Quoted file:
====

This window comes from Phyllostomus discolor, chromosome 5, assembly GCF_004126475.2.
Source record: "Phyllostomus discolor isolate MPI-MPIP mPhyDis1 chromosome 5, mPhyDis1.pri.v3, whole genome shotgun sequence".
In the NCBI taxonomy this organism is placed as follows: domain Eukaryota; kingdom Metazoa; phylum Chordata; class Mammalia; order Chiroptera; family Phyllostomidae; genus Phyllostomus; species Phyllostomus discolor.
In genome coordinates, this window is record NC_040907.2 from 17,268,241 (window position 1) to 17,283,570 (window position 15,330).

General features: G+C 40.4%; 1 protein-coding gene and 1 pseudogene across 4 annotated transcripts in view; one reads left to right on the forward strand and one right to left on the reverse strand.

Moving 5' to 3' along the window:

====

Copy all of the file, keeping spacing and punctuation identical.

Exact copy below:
This window comes from Phyllostomus discolor, chromosome 5, assembly GCF_004126475.2.
Source record: "Phyllostomus discolor isolate MPI-MPIP mPhyDis1 chromosome 5, mPhyDis1.pri.v3, whole genome shotgun sequence".
In the NCBI taxonomy this organism is placed as follows: domain Eukaryota; kingdom Metazoa; phylum Chordata; class Mammalia; order Chiroptera; family Phyllostomidae; genus Phyllostomus; species Phyllostomus discolor.
In genome coordinates, this window is record NC_040907.2 from 17,268,241 (window position 1) to 17,283,570 (window position 15,330).

General features: G+C 40.4%; 1 protein-coding gene and 1 pseudogene across 4 annotated transcripts in view; one reads left to right on the forward strand and one right to left on the reverse strand.

Moving 5' to 3' along the window: